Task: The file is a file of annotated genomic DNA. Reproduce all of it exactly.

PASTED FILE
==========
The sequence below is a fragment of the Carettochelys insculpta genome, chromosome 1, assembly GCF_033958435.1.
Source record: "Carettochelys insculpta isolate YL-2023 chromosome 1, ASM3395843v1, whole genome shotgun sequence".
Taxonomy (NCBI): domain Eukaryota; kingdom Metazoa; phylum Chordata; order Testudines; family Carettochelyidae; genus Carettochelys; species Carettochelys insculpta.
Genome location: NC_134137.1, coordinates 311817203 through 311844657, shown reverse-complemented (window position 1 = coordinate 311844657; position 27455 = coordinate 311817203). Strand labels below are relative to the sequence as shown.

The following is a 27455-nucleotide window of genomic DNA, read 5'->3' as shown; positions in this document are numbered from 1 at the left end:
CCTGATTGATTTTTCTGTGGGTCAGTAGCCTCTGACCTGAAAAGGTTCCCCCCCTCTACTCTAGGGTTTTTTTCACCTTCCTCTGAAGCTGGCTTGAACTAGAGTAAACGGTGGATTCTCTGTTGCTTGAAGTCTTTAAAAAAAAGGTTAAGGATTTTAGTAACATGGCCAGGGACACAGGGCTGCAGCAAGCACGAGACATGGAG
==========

The sequence below is a fragment of the Carettochelys insculpta genome, chromosome 1, assembly GCF_033958435.1.
Source record: "Carettochelys insculpta isolate YL-2023 chromosome 1, ASM3395843v1, whole genome shotgun sequence".
Taxonomy (NCBI): domain Eukaryota; kingdom Metazoa; phylum Chordata; order Testudines; family Carettochelyidae; genus Carettochelys; species Carettochelys insculpta.
Genome location: NC_134137.1, coordinates 311817203 through 311844657, shown reverse-complemented (window position 1 = coordinate 311844657; position 27455 = coordinate 311817203). Strand labels below are relative to the sequence as shown.

The following is a 27455-nucleotide window of genomic DNA, read 5'->3' as shown; positions in this document are numbered from 1 at the left end:
CCTGATTGATTTTTCTGTGGGTCAGTAGCCTCTGACCTGAAAAGGTTCCCCCCCTCTACTCTAGGGTTTTTTTCACCTTCCTCTGAAGCTGGCTTGAACTAGAGTAAACGGTGGATTCTCTGTTGCTTGAAGTCTTTAAAAAAAAGGTTAAGGATTTTAGTAACATGGCCAGGGACACAGGGCTGCAGCAAGCACGAGACATGGAG